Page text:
White House delays decision on tariffs on imported cars, parts

Donald Trump reportedly agreed with findings from a Commerce Department study that stated some imported cars and trucks could threaten national security. (AFP pic)

WASHINGTON: The White House said on Friday that President Donald Trump is delaying a decision for as long as six months on whether to impose tariffs on imported cars and parts to allow for more time for trade talks with the European Union and Japan.

It said, however, Trump agreed with findings that imported vehicles and parts can threaten US national security, a designation likely to anger some US allies.

The decision, at least for now, averts what was shaping up to be a new dramatic escalation in the Trump administration’s trade disputes around the world, including a trade war with China.

It was not clear what steps Japan and the European Union (EU) would be willing to take to stem vehicle and auto parts exports.

Trump had faced a Saturday deadline to make a decision on recommendations by the Commerce Department to protect the US auto industry from imports on national security grounds and imposing tariffs of up to 25%.

Trump directed US Trade Representative Robert Lighthizer to pursue negotiations with the EU, Japan and any other country he deemed appropriate and report back within 180 days.

If no deal is reached, Trump will decide by then “whether and what further action needs to be taken.”

In a proclamation released Friday, Trump said he agreed with a Commerce Department study that found some imported cars and trucks are “weakening our internal economy” and threaten to harm national security.

Automakers warned the tariffs cost hundreds of thousands of auto jobs, dramatically raise prices on vehicles and threaten industry spending on self-driving cars.

The Alliance of Automobile Manufacturers, a trade group representing General Motors Co, Volkswagen AG, Toyota Motor Corp and others, said the companies remained “deeply concerned that the administration continues to consider imposing auto tariffs.”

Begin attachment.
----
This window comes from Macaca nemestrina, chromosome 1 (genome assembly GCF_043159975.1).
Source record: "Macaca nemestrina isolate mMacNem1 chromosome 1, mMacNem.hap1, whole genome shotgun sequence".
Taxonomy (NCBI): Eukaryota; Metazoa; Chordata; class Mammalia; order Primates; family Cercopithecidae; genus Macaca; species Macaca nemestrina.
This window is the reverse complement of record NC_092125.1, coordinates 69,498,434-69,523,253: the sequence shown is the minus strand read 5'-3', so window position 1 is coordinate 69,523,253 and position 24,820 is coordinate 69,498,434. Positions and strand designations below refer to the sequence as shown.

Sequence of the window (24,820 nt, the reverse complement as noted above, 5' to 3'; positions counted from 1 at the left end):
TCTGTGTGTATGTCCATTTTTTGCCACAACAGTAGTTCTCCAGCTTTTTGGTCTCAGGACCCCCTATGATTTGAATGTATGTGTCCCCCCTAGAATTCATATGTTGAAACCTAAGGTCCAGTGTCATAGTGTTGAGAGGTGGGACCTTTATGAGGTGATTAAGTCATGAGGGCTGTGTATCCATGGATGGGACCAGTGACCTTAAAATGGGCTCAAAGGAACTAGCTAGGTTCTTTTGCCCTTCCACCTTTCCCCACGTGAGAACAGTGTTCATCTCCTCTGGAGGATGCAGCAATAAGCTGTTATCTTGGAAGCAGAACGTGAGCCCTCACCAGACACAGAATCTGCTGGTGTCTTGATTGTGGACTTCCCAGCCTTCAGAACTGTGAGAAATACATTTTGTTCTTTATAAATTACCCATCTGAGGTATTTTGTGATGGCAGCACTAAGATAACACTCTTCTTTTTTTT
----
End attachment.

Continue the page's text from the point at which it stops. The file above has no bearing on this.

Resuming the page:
The group said that since 2017 automakers have invested US$22.8 billion in new and existing facilities in the United States, but “increased auto tariffs threaten to undo this economic progress. At the end of the day, you can have tariffs or investment, but you can’t have both.”

A revised US trade deal with Mexico and Canada signed in November effectively shields existing imports from the two nations to the United States from national security tariffs.

The auto tariffs face strong opposition in Congress, including from many prominent Republicans. The White House has refused to release the auto import study to Congress.

Trump’s proclamation said “domestic conditions of competition must be improved by reducing imports” and said a strong US auto sector is vital to US military superiority.

The reports cited statistics that US-owned companies’ share of the US automobile market has declined from 67%, or 10.5 million units produced and sold in the United States, in 1985, to 22%, or 3.7 million units produced and sold in the United States, in 2017.

At the same time, the Commerce Department report stated that imports nearly doubled – from 4.6 million units to 8.3 million units.

US Commerce Secretary Wilbur Ross told Trump that “successful negotiations could allow American-owned automobile producers to achieve long-term economic viability and increase R&D (research and development) spending to develop cutting-edge technologies that are critical to the defence industry.”

The report called the European Union and Japan “protected foreign markets” that “impose significant barriers to automotive imports from the United States, severely disadvantaging American-owned producers.”

The United States also has barriers to imports, most notably a 25% tariff on pickup trucks from outside North America.